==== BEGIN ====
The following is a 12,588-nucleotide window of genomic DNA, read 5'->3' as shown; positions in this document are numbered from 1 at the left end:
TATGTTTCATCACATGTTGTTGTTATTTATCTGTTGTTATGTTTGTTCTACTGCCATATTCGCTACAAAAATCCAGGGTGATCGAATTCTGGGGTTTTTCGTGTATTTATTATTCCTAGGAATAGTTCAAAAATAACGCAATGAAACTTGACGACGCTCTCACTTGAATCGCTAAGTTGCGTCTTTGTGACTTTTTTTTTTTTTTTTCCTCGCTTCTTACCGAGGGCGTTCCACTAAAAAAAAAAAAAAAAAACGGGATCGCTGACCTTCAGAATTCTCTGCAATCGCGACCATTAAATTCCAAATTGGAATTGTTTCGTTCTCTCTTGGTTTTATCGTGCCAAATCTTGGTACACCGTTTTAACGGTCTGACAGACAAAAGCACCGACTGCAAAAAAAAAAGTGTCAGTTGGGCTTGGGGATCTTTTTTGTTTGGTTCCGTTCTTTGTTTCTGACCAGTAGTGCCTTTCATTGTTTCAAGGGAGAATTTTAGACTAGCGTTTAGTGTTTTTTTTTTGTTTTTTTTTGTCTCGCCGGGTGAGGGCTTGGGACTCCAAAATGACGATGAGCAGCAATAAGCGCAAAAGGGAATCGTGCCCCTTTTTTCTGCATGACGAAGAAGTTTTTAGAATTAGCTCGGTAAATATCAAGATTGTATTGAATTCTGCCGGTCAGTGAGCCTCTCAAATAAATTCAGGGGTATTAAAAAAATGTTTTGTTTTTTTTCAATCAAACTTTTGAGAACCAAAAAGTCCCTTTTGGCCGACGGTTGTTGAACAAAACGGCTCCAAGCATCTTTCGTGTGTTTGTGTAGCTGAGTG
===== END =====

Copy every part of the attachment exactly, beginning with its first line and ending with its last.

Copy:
The following is a 12,588-nucleotide window of genomic DNA, read 5'->3' as shown; positions in this document are numbered from 1 at the left end:
TATGTTTCATCACATGTTGTTGTTATTTATCTGTTGTTATGTTTGTTCTACTGCCATATTCGCTACAAAAATCCAGGGTGATCGAATTCTGGGGTTTTTCGTGTATTTATTATTCCTAGGAATAGTTCAAAAATAACGCAATGAAACTTGACGACGCTCTCACTTGAATCGCTAAGTTGCGTCTTTGTGACTTTTTTTTTTTTTTTTCCTCGCTTCTTACCGAGGGCGTTCCACTAAAAAAAAAAAAAAAAAACGGGATCGCTGACCTTCAGAATTCTCTGCAATCGCGACCATTAAATTCCAAATTGGAATTGTTTCGTTCTCTCTTGGTTTTATCGTGCCAAATCTTGGTACACCGTTTTAACGGTCTGACAGACAAAAGCACCGACTGCAAAAAAAAAAGTGTCAGTTGGGCTTGGGGATCTTTTTTGTTTGGTTCCGTTCTTTGTTTCTGACCAGTAGTGCCTTTCATTGTTTCAAGGGAGAATTTTAGACTAGCGTTTAGTGTTTTTTTTTTGTTTTTTTTTGTCTCGCCGGGTGAGGGCTTGGGACTCCAAAATGACGATGAGCAGCAATAAGCGCAAAAGGGAATCGTGCCCCTTTTTTCTGCATGACGAAGAAGTTTTTAGAATTAGCTCGGTAAATATCAAGATTGTATTGAATTCTGCCGGTCAGTGAGCCTCTCAAATAAATTCAGGGGTATTAAAAAAATGTTTTGTTTTTTTTCAATCAAACTTTTGAGAACCAAAAAGTCCCTTTTGGCCGACGGTTGTTGAACAAAACGGCTCCAAGCATCTTTCGTGTGTTTGTGTAGCTGAGTG